Last week, my daughter was putting together a holiday gingerbread house. She was quietly humming to Christmas tunes on the radio, and was getting into the spirit while pasting gingerbread walls together with frosting. It was all as idyllic as a Currier and Ives greeting card until she walked away to answer the phone.
When she came back, the entire house — including the walls, roof, and packets of decorative candy trim — were gone. GONE!
That’s when we looked over at the obviously guilty parties, our Amstaff, Leo, and terrier, Baby. Their ears were pushed back against their heads as they licked their snouts with satisfaction.
Grinches … that’s what they are. Greedy Grinches who “stole” Christmas.
They make it where we can’t have anything nice in this house. They make it where we can’t have a normal Christmas.
Whether it’s ripping the stuffing out of our Hermey and Yukon Cornelius dolls from “Rudolph the Red Nosed Reindeer” or dragging my son’s special stocking around the house until it’s covered in hair and the trim is ripped off, these two would be as welcome in Whoville as a case of stomach flu would be in a daycare.
Like the famous Grinch of Dr. Seuss, these two MUST be secretly conferring about — via doggie head nods, paw sign-language, or some kind of canine telepathy — how to totally ruin Christmas for us all.
They did it again yesterday, actually. We were gathering up gifts and wine bottles, all the stuff we bring to our yearly holiday gathering with extended family. So the little kids in the family would have candy, I had dumped several bags of Christmas sweets into a little red plastic basket. It was filled to the brim with delicious options: milk chocolates, shaped like Santa heads or coins; Hershey’s Kisses; Andes mints, with their metallic green wrappers that are so perfect for the holidays; peppermint taffy; Christmas-colored rows of Sixlets. I placed the basket far out of reach, on a sideboard, in a spot where the dogs could surely not reach it.
I left the room for a few minutes, in a rush to finish getting ready for the party. When I returned, the basket was on its side, a handful of wrapped taffies lying there surrounded by several packs of untouched Sixlets. But the rest was GONE.
You don’t want to know the word I said. It was much worse than what Ralphie said in A Christmas Story, if you can imagine such a thing. Nobody was there to make me eat soap in penance, but there were two Grinchy dogs staring at me and licking their dumb chops.
My first thought was: Where are the wrappers? Then, I realized I was asking for entirely too much. The wrappers — the metallic Andes papers, the Hershey’s foils, the taffy wax paper — were by that time, making their way through doggie Grinch intestines. We’ll probably find them somewhere in the yard this spring, when we cut the grass for the first time of the season and find two scrunched-up little piles of Santa foils that had been deposited in unpleasant poop sessions.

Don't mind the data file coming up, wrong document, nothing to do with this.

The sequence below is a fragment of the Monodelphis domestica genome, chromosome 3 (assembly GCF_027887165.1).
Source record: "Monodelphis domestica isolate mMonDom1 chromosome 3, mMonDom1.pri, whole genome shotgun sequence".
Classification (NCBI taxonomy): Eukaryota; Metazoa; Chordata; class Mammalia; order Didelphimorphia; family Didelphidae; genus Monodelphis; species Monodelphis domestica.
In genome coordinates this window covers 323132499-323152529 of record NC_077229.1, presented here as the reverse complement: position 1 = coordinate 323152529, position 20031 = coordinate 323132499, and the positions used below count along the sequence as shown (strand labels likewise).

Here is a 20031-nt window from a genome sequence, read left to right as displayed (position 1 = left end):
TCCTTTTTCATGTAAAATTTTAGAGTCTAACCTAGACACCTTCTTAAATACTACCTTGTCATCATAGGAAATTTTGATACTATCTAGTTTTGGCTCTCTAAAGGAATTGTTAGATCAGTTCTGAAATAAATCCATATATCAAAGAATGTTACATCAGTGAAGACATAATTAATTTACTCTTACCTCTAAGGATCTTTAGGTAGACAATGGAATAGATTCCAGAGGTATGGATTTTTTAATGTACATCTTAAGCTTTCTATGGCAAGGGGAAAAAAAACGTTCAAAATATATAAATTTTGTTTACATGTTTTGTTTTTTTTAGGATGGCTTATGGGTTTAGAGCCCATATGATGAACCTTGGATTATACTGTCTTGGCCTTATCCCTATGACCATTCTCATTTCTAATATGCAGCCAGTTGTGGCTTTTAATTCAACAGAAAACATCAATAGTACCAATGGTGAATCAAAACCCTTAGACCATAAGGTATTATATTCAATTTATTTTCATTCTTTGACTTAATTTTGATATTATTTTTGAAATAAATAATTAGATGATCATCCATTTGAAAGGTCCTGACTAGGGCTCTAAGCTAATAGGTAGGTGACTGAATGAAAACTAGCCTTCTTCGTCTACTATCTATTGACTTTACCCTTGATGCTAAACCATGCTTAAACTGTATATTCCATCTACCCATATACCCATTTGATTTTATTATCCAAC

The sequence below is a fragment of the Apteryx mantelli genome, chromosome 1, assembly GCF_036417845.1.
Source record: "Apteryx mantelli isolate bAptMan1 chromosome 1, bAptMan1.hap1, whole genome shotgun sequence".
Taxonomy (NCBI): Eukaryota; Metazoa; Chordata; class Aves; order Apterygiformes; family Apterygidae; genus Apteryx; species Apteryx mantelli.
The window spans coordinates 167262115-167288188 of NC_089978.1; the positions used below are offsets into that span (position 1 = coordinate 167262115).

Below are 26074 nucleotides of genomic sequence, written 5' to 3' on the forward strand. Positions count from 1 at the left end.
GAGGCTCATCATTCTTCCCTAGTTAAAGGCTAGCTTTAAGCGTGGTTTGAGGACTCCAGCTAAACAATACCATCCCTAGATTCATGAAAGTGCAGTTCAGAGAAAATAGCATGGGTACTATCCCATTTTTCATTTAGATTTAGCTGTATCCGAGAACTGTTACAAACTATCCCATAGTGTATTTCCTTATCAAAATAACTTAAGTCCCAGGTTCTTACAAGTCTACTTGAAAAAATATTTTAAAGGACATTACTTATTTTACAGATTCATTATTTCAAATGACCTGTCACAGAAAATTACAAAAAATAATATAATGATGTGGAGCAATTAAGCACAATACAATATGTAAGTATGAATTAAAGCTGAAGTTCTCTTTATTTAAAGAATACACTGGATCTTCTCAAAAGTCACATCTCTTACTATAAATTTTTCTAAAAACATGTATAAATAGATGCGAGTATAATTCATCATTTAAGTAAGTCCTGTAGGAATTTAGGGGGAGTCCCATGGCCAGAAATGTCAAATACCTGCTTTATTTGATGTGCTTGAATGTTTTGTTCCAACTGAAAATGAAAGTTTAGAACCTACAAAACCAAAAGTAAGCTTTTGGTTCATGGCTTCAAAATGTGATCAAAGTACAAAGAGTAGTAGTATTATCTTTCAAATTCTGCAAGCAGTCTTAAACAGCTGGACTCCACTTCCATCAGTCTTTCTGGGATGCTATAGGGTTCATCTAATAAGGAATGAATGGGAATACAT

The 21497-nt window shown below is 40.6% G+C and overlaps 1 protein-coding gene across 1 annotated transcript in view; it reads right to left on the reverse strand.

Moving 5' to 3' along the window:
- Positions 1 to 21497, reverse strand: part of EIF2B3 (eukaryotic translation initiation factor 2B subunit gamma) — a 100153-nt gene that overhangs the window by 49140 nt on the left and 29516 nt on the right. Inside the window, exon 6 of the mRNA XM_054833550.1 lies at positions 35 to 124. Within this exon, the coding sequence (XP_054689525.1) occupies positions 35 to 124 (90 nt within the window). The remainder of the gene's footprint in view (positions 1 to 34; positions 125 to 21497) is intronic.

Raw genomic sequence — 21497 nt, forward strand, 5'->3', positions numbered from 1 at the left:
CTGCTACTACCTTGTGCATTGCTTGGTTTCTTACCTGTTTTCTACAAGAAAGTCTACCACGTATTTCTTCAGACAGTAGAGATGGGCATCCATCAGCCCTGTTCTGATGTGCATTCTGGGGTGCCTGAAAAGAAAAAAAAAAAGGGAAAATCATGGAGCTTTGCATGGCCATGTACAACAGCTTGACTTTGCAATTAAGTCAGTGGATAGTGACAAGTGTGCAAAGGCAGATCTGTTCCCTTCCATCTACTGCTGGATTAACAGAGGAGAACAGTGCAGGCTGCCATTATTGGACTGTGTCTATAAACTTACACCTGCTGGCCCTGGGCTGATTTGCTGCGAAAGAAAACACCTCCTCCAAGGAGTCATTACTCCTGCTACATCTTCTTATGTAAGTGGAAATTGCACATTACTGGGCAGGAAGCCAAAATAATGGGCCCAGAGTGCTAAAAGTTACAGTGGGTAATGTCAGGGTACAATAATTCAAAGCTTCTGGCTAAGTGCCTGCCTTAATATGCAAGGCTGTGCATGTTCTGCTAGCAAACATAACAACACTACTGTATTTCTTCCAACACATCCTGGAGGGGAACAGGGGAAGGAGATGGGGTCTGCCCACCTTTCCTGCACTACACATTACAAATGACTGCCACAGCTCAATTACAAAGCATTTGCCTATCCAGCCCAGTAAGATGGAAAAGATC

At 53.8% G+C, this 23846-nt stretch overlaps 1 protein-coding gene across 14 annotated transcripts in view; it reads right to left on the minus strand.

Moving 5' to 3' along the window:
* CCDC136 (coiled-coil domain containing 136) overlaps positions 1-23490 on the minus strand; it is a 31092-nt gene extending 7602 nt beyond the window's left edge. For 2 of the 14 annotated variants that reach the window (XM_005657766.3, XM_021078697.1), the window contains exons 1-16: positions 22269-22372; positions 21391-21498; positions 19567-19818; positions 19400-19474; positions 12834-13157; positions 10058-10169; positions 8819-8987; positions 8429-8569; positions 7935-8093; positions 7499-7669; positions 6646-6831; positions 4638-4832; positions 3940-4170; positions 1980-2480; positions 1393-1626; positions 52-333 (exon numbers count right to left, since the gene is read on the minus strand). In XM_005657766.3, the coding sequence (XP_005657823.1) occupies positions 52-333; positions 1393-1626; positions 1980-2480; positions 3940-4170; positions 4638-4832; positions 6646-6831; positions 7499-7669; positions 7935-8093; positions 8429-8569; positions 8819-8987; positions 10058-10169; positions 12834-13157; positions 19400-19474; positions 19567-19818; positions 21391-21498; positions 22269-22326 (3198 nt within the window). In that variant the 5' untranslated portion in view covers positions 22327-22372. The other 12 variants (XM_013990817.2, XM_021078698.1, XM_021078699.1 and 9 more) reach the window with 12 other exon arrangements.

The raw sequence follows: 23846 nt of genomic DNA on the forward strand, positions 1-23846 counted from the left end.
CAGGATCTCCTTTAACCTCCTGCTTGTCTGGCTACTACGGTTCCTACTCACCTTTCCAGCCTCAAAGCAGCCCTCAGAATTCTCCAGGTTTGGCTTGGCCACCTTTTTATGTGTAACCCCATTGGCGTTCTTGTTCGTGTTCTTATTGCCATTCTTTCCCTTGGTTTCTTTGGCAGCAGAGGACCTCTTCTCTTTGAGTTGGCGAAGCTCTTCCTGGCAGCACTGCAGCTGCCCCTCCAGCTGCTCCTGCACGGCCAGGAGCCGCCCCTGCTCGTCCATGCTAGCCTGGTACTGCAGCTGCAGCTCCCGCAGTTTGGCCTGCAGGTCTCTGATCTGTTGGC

Luckily, the cheap chocolates were much more “milk” than “chocolate,” so there were no lasting effects to their health. But the Grinchly thoughtlessness of these two made for one less gift for the nieces and nephews. I couldn’t bring a basket with a few taffies with tooth impressions and wrinkly looking Sixlets. That was just lame.
When I think back over the years, I’m astonished to realize how many Christmas traditions they’ve ruined. We can’t ever put gifts under the tree because they always seem to get into them in some way. So, unlike the idyllic holiday scene we’d all love to have, our gifts are always piled up on furniture in unattractive disarray.
I also think of an old dog we had when my husband and I first married, Max. He was an awesome old German Shepherd mix we rescued from an existence of living outside on the end of a leash in the cold winters of Indiana. He was old and his lifespan was limited, but we knew even if he was only with us a few short years, we owed him a warm and loving home for as long as he had left.
For the few years Max spent with us, he had so much gratitude, his body language always seemed to be saying “thank you.” Always. It’s as if he remembered what his life was before, and was thanking us for saving him.
Unless it was Christmas, then even the wonderful old Max became a Grinch.
Can’t blame him, though. He was actually far too dignified to want to wear a Santa hat, which we tried to dress him in every year for a photo or two. He’d shake it off in confusion, and his attitude seemed to say: “Thank you for everything, but there’s no damn way I’ll wear that hat.”
After all the fiascos — the candies eaten, the gingerbread homes demolished, the plush eyeballs ripped from elves and snowmen and polar bears — we still love these ruinous little Grinches, which is why we agree to buy them their own dumb gifts and even put them in their own stockings.
Leo and Baby don’t deserve the gifts one bit. Maybe this year I’ll teach them a lesson and re-gift them something crappy, like a fruitcake. That’ll show ‘em.
Kara Martinez Bachman is a married mom to two human kids and two shelter dogs. She is author of Kissing the Crisis: Field Notes on Foul-Mouthed Babies, Disenchanted Women, and Careening Into Middle Age. For more information, visit karamartinezbachman.com.
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